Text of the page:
£8,000 in cash? Here’s how I’d invest for a £6,960 second income

Investing for a second income isn’t always about investing in dividend-paying stocks. Dr James Fox details his growth-oriented strategy.

| More on:

Image source: Getty Images

When investing, your capital is at risk. The value of your investments can go down as well as up and you may get back less than you put in.

Read More

The content of this article is provided for information purposes only and is not intended to be, nor does it constitute, any form of personal advice. Investments in a currency other than sterling are exposed to currency exchange risk. Currency exchange rates are constantly changing, which may affect the value of the investment in sterling terms. You could lose money in sterling even if the stock price rises in the currency of origin. Stocks listed on overseas exchanges may be subject to additional dealing and exchange rate charges, and may have other tax implications, and may not provide the same, or any, regulatory protection as in the UK.

You’re reading a free article with opinions that may differ from The Motley Fool’s Premium Investing Services. Become a Motley Fool member today to get instant access to our top analyst recommendations, in-depth research, investing resources, and more. Learn More.

I’d love a second income. I’m sure most of us would. So, how could we turn just £8,000 into a second income worth £6,960 annually?

It’s not about dividends, for now

The trick to turning £8,000 into a second income isn’t dividend stocks, it’s about growing our portfolios into something much bigger. In the near term, we have to accept that £8,000 invested in stocks and shares isn’t going to give us a second income worth much more than £600 a year.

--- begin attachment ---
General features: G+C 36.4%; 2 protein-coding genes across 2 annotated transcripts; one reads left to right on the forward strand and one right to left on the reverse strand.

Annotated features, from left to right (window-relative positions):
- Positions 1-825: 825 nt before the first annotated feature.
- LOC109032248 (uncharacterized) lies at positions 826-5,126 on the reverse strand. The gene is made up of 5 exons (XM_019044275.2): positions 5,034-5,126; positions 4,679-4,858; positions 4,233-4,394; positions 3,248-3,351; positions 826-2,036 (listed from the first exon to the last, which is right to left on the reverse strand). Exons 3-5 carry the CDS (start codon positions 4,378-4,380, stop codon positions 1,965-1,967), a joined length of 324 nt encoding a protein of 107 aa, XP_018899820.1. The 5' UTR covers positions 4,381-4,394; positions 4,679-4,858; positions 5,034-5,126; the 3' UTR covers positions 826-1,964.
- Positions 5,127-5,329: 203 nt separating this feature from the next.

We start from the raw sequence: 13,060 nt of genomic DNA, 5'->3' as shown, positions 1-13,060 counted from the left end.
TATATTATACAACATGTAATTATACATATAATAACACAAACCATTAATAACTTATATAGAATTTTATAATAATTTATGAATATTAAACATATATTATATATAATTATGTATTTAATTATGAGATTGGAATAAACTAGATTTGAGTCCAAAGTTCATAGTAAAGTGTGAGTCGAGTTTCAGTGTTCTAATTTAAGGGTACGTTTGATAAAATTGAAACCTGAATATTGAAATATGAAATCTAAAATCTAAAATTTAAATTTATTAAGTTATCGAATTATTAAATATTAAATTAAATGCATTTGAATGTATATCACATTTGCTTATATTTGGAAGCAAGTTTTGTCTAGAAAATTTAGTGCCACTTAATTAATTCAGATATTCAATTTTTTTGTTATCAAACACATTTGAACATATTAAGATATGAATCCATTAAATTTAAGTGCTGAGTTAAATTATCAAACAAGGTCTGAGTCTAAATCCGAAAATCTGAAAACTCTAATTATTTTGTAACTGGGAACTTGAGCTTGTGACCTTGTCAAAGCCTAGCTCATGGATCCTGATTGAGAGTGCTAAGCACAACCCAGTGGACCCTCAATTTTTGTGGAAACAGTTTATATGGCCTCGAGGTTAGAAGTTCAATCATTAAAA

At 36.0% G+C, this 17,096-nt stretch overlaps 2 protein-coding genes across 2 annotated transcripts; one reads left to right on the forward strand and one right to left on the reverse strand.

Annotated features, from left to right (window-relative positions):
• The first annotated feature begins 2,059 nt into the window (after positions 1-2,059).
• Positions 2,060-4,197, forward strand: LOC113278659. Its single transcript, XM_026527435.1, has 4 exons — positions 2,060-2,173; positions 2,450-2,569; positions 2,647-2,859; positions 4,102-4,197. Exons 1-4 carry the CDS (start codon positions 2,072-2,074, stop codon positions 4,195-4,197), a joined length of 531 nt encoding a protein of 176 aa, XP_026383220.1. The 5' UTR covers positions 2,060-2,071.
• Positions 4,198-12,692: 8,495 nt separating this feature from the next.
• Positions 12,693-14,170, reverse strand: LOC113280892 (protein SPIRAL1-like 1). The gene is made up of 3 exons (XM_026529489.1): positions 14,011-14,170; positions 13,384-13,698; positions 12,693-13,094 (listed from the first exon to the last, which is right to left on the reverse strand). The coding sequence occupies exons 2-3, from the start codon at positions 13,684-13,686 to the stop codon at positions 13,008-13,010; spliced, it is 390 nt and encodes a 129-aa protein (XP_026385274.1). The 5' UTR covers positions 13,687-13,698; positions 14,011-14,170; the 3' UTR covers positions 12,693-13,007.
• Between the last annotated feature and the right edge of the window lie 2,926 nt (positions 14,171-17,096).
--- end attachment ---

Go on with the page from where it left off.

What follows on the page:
However, if we invest wisely in growth-oriented stocks, we could see our £8,000 grow much quicker. Personally, I like to use a data-driven approach, and I invest most of my capital into companies with strong price-to-earnings growth (PEG) ratios.

The PEG ratio is calculated by dividing the forward price-to-earnings (P/E) ratio by the expected annual growth rate of the medium term. For example, AppLovin (NASDAQ:APP) currently trades at 16 times forward earnings, but the expected growth rate is 20% annually. In turn, this gives us a PEG ratio of 0.8. Anything under one is very attractive.

This is the type of stock driving my portfolio forward. In fact, I’m already up 113% on AppLovin. But the secret sauce is compound interest. If I’m reinvesting my returns, my portfolio will grow faster and faster over time.

A little more on AppLovin

AppLovin recently beat earnings estimates for the first quarter of 2024 — it’s the company’s fourth straight earnings beat.

AppLovin empowers mobile app creators to succeed. It provides tools for marketing, advertising, data analysis, and even publishing apps. It also runs Lion Studios, which helps developers build and publish winning mobile games. The firm also invests in other game developers and operates a diverse portfolio of free-to-play mobile games.

Investors may be concerned about the company’s record for revenue growth. It was pretty shaky with revenue annually falling backwards during a couple of quarters in 2022 and 2023.

However, the release of AXON 2.0 appears to be driving the company’s recent surge. The AI engine helps boost customers’ earnings by recommending apps for individuals based on their activities and preferences.

In short, the better AppLovin’s customers do, the better the California-based company does itself. According to management, AXON 2.0 hasn’t been integrated fully by all its gaming clients, suggesting more growth to come.